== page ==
To ensure citizenship is as important as performance, you need a values operating system – a VOS – in the form of an organizational constitution that is lived and demonstrated by everyone in your organization daily.

An organizational constitution is a formal statement of your company’s present day service purpose, values and behaviors, strategies, and goals. This statement defines what contributions are needed and what citizenship is needed from every player, every day.

Most organizations have strategies and goals defined; these represent your company’s performance standards and expectations. Very few have values defined in observable, tangible, measurable terms – which is the only way you can build a values operating system in your organization.

Crafting and communicating your VOS – through your organizational constitution – is the easy part. The more complex part is aligning all plans, decisions, and actions to your VOS.

When employees are treated with trust, respect, and dignity in every interaction, they’ll treat your customers like gold. They’ll proactively solve problems. They’ll demonstrate pride in their work. And – they’ll deliver performance gains of 30 percent or more.

Don’t wait. Formalize your values operating system with an organizational constitution and align behavior to it every day.

What is your organization’s values operating system like today? Does it inspire cooperative interaction and proactive problem solving or not so much? Share your insights on Twitter, Facebook, and LinkedIn.

Photo © Olivier Le Moal – Adobe Stock. All rights reserved.

Subscribe!Podcast – Listen to this post now with the player below. Subscribe via RSS or iTunes.

The music heard on my podcasts is from one of my songs, “Heartfelt,” copyright © 2005-2016 Chris Edmonds Music (ASCAP). I played all instruments, recorded all tracks, and mastered the final product for your listening pleasure.


Don’t miss any of Chris’ posts, podcasts, or updates – Subscribe Now!

Disclosure of Material Connection: Some of the links in the post above are “affiliate links.” This means if you click on the link and purchase the item, I will receive an affiliate commission. Regardless, I only recommend products or services I use personally and believe will add value to my readers. I am disclosing this in accordance with the Federal Trade Commission’s 16 CFR, Part 255: “Guides Concerning the Use of Endorsements and Testimonials in Advertising.”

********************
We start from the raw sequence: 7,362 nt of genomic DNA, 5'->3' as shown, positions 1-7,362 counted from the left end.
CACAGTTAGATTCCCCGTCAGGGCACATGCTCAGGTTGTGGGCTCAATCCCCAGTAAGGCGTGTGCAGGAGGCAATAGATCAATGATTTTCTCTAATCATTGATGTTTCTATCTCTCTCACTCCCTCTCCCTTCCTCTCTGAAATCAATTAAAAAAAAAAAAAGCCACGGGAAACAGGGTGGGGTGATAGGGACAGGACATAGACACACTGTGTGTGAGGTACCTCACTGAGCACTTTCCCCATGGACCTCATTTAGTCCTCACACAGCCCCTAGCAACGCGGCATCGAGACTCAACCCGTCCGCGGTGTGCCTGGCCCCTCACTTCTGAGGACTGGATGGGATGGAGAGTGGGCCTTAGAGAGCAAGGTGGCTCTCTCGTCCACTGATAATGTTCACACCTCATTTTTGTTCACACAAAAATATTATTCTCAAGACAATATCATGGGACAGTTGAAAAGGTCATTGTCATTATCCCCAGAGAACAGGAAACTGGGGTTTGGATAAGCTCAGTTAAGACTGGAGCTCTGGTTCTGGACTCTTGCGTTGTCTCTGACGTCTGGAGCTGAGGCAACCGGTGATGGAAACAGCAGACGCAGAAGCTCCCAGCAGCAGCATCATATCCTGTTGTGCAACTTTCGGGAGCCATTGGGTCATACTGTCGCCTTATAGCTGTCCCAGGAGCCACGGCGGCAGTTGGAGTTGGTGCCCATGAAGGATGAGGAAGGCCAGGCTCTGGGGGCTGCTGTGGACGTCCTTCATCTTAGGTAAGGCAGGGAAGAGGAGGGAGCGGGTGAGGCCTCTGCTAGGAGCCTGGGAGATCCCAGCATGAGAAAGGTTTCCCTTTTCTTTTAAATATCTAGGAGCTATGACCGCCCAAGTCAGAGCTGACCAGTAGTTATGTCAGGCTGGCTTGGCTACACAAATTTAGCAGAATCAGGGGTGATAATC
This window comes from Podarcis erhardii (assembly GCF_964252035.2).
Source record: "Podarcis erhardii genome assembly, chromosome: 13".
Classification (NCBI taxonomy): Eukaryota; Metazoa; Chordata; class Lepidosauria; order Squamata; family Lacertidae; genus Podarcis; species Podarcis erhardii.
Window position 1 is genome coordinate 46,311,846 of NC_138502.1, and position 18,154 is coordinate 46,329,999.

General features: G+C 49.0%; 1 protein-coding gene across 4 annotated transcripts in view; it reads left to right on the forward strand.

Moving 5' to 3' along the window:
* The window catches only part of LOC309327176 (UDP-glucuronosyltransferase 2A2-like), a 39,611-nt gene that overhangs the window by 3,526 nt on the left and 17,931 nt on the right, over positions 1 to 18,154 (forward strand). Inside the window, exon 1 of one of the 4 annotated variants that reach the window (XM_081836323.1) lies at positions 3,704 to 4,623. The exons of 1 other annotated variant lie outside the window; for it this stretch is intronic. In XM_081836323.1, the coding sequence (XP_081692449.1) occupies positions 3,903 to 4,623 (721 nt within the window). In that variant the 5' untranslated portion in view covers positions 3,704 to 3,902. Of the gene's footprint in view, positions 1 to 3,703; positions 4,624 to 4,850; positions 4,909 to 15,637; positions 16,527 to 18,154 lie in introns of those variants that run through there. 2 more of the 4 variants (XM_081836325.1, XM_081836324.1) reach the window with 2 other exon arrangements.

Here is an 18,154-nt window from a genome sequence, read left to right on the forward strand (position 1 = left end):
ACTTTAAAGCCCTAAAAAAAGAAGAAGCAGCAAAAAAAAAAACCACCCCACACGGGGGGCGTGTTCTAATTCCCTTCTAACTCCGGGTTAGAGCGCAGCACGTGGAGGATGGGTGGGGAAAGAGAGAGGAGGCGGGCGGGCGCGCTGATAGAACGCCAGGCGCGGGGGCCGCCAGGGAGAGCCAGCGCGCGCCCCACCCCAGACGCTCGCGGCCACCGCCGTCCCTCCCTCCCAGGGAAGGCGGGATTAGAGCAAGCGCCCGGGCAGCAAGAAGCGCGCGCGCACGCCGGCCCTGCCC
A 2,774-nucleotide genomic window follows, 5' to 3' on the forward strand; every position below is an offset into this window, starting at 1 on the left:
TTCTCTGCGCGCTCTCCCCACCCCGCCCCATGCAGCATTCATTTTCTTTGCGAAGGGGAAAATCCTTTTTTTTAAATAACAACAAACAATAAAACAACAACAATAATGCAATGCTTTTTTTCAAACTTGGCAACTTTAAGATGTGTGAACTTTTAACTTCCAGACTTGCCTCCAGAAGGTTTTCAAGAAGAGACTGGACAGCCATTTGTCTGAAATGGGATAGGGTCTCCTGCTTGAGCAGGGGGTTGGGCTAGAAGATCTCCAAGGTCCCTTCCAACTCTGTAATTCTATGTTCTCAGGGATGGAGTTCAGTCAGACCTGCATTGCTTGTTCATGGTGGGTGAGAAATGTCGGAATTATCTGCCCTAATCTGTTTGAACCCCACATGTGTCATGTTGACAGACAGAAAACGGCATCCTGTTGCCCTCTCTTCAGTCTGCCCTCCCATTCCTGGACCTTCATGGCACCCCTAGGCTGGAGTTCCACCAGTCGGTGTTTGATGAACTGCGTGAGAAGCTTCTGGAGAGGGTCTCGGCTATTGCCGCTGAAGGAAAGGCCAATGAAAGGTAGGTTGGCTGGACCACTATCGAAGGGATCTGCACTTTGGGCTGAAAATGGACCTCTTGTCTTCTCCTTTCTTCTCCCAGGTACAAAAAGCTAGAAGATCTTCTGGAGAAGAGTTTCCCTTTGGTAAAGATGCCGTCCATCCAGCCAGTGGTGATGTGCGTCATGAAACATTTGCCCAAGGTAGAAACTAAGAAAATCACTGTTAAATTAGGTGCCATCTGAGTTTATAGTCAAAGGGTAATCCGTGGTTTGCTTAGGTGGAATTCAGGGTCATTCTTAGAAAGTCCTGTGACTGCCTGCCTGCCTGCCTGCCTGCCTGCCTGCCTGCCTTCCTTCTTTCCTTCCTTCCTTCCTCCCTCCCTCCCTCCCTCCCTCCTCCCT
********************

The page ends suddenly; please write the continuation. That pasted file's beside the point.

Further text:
Share this:

Write It Down, then Act on It.

Closeup of writing hands in a rowI was shocked and appalled. The oft-quoted 1953 Yale Study of Goals was an urban legend. It never happened.

The mythical Yale study “proved” that people who write down their specific goals for the future are far more likely to be successful than those with unwritten goals or those with no formal goals at all.

For a rational thinker like me, that study was pure gold. It validated a systematic, formal approach to goal setting and goal accomplishment.

The only problem is that the study was never conducted. A 1996 Fast Company article completely debunked the Yale study.

And, a new day has dawned on the premise of that Yale study. Dr. Gail Matthews of Dominican University was intrigued enough by the concepts that she engaged in conducing the research herself.

Download-the-PDF

Dr. Matthews engaged 267 participants from around the globe in her study. Participants included a wide range of businesses, organizations, networks, ages, and backgrounds. Randomly assigned groups were given different activities for their workplace goals.

The group that performed best – 33 percent more successful in accomplishing their stated goals – did five things as part of the study. They formalized their goals in writing. They then assessed their goals on the degree of difficulty, importance, skills and resources available to accomplish the goal, their commitment and motivation, and their accountability for delivering on those goals.

Third, they drafted action commitments for each goal. Fourth, they shared their goals and action commitments with a friend. Finally, they sent that friend a weekly progress report throughout the four week study.

Dr. Matthews’ study proved that formalizing goals, creating a thorough plan for delivering on those goals, then engaging in accountability practices vastly increases goal accomplishment. The Yale study lives!

Goal accomplishment and delivering promised results (and profits, if you’re a for-profit organization) are certainly important in our businesses. Leaders are charged with inspiring team members to deliver results.

The challenge is that delivering results is exactly HALF the leader’s job.

The other half? Creating a safe, inspiring work culture. A culture that treats everyone in the organization with trust, respect, and dignity doesn’t happen by default – it only happens by design.

Just as Dr. Matthews’ study proved how to increase workplace goal accomplishment with a formal goal accountability system, my research proves how to increase workplace inspiration and respect with a formal values accountability system.

Leaders must make values as important as results. And they can’t just “tell” people to behave nicely. Without an integrated system, values don’t stand a chance up against dozens of metrics on performance dashboards throughout your business, watched by everyone weekly (or more frequently).

Just as with Dr. Matthews’ research, values accountability begins with leaders crafting a written statement of what values the company stands for and what actionable behaviors are required for people to model those values. Once values are defined in behavioral terms, leaders must model those behaviors in every interaction and invite everyone else in the organization to do the same.

My proven approach for this powerful combination of performance and values accountability is an organizational constitution. When leaders formalize their team’s present day purpose, values and behaviors, strategies and goals, then live them, coach them, and align all practices to them, amazing things happen. Engagement goes up by 40 percent. Customer service goes up by 40 percent.